“Before He was Madonna’s, He was the Father’s Son” (page 17).
The late Sir Dunstan St. Omer is literally beatified as a true Saint Lucian saint: “Saint Omer”: “Down to earth, He lived like you, paint on His hands, among farmers and fishermen raising them to Himself –
Wonderful, Immanuel.” (Page 18)
There is no particular historical time focus on this journey but more on existential fact. We move around in the past, and the present, as we tour Castries city, spaces such as Pigeon Island, Broglie Street, Jeremie Street, Waterfront, or the perimeter hills from “Mount Pleasant to Morne Dudon to Morne Fortune.”
We encounter the tangible such as “childhood sidewalks” of the past, as well as the intangible such as disappearing faith and art around the seventy-year-old poet McDonald Dixon on Jeremie Street:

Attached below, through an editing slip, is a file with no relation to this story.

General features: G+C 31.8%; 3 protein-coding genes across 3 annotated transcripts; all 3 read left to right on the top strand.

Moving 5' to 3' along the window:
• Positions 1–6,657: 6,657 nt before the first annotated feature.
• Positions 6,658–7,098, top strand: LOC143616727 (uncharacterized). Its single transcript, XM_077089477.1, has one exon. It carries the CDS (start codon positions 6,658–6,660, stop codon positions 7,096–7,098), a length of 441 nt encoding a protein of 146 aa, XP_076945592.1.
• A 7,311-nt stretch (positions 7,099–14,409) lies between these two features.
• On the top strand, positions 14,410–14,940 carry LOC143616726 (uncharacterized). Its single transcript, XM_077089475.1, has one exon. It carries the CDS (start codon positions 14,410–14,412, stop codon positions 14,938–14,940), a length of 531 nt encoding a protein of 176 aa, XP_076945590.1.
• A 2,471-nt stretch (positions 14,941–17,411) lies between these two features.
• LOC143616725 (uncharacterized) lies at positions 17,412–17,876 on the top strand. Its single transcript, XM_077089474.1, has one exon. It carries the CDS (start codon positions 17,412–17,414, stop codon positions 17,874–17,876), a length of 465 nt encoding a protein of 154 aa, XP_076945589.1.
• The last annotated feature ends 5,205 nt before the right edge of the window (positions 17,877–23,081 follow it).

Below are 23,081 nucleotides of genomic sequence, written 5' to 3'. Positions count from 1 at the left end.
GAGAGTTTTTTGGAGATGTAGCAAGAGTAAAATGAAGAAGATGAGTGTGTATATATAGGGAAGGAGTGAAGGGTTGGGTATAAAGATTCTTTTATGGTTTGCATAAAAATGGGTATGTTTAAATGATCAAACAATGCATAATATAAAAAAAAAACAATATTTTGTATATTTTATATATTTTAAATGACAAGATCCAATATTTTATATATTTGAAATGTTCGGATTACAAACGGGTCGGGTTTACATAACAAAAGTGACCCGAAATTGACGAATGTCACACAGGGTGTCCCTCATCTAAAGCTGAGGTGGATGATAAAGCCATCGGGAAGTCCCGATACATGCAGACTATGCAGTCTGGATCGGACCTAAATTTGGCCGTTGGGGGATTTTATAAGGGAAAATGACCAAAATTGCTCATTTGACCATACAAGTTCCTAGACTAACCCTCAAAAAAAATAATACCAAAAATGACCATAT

“I must imagine you now walking away towards the waterfront and vendors’ arcade turning, out of my sight, down Jeremie Street.” (Page 11) We then pedal backwards on our journey, “past yesterday’s yesterday” and “tattered manuscripts”; but we are steadied with a faith that’s “beyond talent, beyond award, beyond tomorrow’s tomorrow.” (Page 12).
Robert Lee, the experienced word crafter, has in his book documented aspects of the history, culture and arts of Castries using symbolically loaded “currents of the turning image”. His overriding objective however, as a foremost Saint Lucian Christian poet, is one of “crafting canticles of what I see” (page 33).